Stainless Steel Cocktail Ring with Swarovski Cubic Zirconia by B. Tiff Designs
There are many gold buying companies out there right now. The concept is simple, a company purchases gold from individuals based on a percentage of current gold values, they in turn melt it down for use in other jewelry or resell it to a processor who does the dirty work. It appears to be a win-win situation. The seller gets rid of their old or broken gold jewelry that they no longer wear and the buyer gets a good price on gold thereby reducing the cost of newly minted jewelry for the consumer. But do they really?
As a wholesale buyer of jewelry, I’ve seen pricing on jewelry go up and down with the market. The market has seen some steep pricing increases and decreases over the past few months. Gold has hit historic highs and this is reflective in the price of new jewelry that the average consumer sees at most jewelry stores. It does smell a bit like a scam.
If these gold buying companies are truly reducing the cost of repurposed old jewelry, why does the price of wholesale new jewelry go up and down with the market? It’s because most gold buyer need the difference from what they paid the seller and what the price of gold is when they resell, it’s their profit. The real concern with all of this buying and selling of gold is if the bubble bursts. Just like the housing market, and the tech market, the gold market could take a dive. This can occur if too many people holding gold begin to sell in large groups. Large sell offs can force markets down and when the price drops dramatically there will be people left holding the worthless bag.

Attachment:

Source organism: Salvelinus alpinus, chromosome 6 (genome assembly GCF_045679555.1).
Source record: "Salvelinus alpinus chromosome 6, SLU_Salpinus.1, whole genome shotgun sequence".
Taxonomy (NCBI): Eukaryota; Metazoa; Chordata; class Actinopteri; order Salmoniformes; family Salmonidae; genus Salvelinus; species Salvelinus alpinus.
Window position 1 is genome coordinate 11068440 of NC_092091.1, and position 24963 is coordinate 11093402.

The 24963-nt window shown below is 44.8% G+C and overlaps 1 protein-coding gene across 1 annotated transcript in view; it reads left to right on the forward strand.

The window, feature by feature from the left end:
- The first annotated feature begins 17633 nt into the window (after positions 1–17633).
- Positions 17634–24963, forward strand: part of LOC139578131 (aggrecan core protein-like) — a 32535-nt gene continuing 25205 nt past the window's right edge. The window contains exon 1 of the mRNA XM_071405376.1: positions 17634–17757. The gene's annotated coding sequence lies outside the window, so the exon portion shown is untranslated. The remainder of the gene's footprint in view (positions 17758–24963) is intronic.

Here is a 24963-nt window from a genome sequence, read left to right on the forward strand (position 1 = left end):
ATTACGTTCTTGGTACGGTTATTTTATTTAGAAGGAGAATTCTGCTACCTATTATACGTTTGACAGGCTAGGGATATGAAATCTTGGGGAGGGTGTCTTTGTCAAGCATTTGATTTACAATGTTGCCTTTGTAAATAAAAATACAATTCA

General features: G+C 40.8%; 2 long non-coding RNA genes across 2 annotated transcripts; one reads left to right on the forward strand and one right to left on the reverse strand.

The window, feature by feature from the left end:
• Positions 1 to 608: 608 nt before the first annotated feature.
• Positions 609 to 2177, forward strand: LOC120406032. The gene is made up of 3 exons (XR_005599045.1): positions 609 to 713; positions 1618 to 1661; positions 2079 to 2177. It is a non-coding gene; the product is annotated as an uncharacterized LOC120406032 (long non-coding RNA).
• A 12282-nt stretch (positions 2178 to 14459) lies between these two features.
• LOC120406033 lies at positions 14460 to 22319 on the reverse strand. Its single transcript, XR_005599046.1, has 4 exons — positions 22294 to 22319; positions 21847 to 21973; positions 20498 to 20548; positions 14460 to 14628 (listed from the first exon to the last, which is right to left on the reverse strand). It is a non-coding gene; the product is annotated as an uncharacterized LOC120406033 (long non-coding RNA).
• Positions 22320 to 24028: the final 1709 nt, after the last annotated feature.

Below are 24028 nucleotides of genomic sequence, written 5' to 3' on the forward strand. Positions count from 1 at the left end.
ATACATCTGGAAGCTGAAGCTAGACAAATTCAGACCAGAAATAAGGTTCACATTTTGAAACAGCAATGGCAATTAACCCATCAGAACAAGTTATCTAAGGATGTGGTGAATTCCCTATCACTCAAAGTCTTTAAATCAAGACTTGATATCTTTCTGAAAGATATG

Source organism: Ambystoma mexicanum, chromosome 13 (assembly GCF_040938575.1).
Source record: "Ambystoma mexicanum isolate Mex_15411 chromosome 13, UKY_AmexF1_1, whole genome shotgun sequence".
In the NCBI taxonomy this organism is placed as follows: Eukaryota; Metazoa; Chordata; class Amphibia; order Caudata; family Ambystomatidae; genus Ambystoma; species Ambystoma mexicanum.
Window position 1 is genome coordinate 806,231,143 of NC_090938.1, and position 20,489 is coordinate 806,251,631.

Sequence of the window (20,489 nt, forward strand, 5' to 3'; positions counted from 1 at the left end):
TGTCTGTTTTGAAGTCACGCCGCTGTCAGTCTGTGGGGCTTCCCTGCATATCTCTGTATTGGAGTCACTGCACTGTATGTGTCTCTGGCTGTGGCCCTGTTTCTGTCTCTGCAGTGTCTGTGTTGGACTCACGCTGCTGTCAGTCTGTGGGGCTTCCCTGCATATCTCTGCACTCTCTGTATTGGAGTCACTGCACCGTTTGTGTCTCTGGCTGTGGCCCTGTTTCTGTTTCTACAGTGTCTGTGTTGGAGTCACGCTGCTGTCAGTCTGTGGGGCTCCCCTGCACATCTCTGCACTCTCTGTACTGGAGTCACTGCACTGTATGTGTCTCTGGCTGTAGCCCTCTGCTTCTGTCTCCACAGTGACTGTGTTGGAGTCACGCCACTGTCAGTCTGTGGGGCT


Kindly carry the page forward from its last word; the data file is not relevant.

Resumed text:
I personally hate all these fluctuations in the metal markets. It makes it hard to calculate what something will cost month to month. Since I am a retailer, I’m more concerned with my customer’s perception of my pricing. It is difficult to explain to a customer that a bracelet they admired as part of a set is now 10% more because the manufacturer is charging according to metal pricing on a particular day.
On the bright side, the large increases in precious metal pricing have fueled an interest in alternative metals, such as stainless steel and titanium. We are seeing more designs in less expensive metals which have kicked off new creative designs in jewelry for consumers. Many of these alternative metals are featured in the more edgy and contemporary designs. Creativity is what keeps jewelry designs fresh; a necessary alternative is what brings creative designs to the consumer. I guess it is a win-win situation.